by Helen Maryles Shankman
Plot Summary:NEW YORK CITY, 1992. At the American Academy of Classical Art, popular opinion has it that the school’s handsome and mysterious founder, Raphael Sinclair, is a vampire. It is a rumor Rafe does nothing to dispel.
Scholarship student Tessa Moss has long dreamed of the chance to study at Rafe’s Academy. But she is floundering amidst the ups and downs of a relationship with egotistical art star Lucian Swain.
Then, one of Tessa’s sketches catches Rafe’s attention: a drawing of a young woman in 1930s clothing who is covering the eyes of a child. The suitcase at her feet says Wizotsky. Sofia Wizotsky, the love of Rafe’s life, was lost during the Holocaust.
Or was she? Rafe suspects Tessa may be the key to discovering what really happened.
As Rafe finds excuses to interact with Tessa, they cannot deny their growing attraction to one another. It is an attraction forbidden by the Academy Board and disapproved of by anyone familiar with Rafe’s playboy reputation and Tessa’s softhearted innocence.
But Tessa senses the truth: despite his wealth, his women, and his townhouse filled with rare and beautiful treasures, Rafe is a haunted man…for reasons that have nothing to do with the rumors they whisper about him at school.
Intensely romantic and deeply moving, The Color of Light blends fact and fantasy in an unforgettable tale of art and passion, love and war, guilt and forgiveness, spanning the New York art scene, high-fashion magazine publishing, the glittering café society of pre-World War II Paris, and the evil stalking the back roads of Nazi-occupied Europe.
Review:The Color of Light attracted my attention for a couple of reasons - I was interested in the forbidden romance nature of the story, and because Raphael is a vampire. I also love intensely romantic stories and this book did not disappoint in any of those aspects. In fact, once the story get's going it's full of this tragic, aching tension as Rafe and Tessa explore their feelings for each other and yet the rules of the school and Rafe's past keeps them apart. I felt there was a touch of Wuthering Heights in this story (and it is mentioned briefly in the book) but thankfully this is a love story (Wuthering Heights can get a little iffy in that regard) as well as a story about life.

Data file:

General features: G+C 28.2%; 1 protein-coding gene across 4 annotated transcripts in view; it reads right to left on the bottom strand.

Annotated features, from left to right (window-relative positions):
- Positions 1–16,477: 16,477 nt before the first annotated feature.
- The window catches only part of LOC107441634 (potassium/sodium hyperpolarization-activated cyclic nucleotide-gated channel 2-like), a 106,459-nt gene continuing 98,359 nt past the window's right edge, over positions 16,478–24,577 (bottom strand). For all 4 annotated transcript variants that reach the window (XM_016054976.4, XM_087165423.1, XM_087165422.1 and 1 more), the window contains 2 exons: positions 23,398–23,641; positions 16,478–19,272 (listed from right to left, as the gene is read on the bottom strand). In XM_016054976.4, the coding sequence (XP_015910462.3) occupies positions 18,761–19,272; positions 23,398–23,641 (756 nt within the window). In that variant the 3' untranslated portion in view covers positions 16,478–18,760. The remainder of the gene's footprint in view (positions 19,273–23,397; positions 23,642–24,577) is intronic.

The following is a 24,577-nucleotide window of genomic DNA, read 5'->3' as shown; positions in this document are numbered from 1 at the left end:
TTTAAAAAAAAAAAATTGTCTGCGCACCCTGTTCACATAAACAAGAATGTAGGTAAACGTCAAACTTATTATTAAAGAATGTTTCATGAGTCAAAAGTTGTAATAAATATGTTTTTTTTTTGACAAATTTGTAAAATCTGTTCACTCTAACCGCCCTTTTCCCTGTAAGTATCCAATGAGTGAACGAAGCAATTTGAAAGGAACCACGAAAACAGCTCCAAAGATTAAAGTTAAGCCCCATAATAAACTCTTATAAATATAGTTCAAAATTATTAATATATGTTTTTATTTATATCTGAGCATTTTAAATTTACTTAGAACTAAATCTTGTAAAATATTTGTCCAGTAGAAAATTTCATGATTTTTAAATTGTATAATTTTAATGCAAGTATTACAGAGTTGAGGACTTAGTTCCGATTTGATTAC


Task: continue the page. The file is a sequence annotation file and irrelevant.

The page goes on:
The novel is rather epically long, and there are a lot of descriptive passages on the art and architecture of the student's works and their surroundings. It's very informative about art and possibly critical of modern art (but I totally agree with the viewpoints of the students and Rafe), however it can take time to become invested in the story and characters because of this. I think in the end, I was not as invested in Tessa's found family as much as I wanted to be, which makes me feel that there was a lot more that could have been streamlined in the story. Tessa's relationship with Lucian was also a little tedious and I just wanted to shake Tessa to get her to move on already. But Tessa's friends do have an important part to play, and this really didn't take away from my enjoyment of the story overall.
The past is important and is perfectly and thoughtfully portrayed in the scenes where we learn more about why Rafe is so troubled and haunted. The author worked in the romance of Rafe and Sofia and the terror of the Holocaust to make this novel even more intense and poignant. I sometimes felt I liked Sofia more than Tessa because Sofia felt more flawed and tragic and real, while Tessa was too perfect sometimes. But reading about the past did wonders in bringing out Rafe's Byronic nature, and I found him to be such a complex and intriguing character. The times when he exerted his magnetic influence and the times he was heartbreakingly vulnerable really brought out his character for me, and I'm a little bit in love with him, okay?
The story swept me up in it's tender melancholy, and I found the story to be very beautiful and very sad. With the relationship between a vampire and a human there are some difficult questions that are brought up, but I loved that the story really focused on just taking one day at a time. It also brought a very nice conclusion to the past that haunted Rafe. If this story has any elements that interest you, I'd recommend reading it for the intelligent take on a vampire love story.
(I received this book from the publisher or author for a fair and honest review. I was not compensated for this review.)
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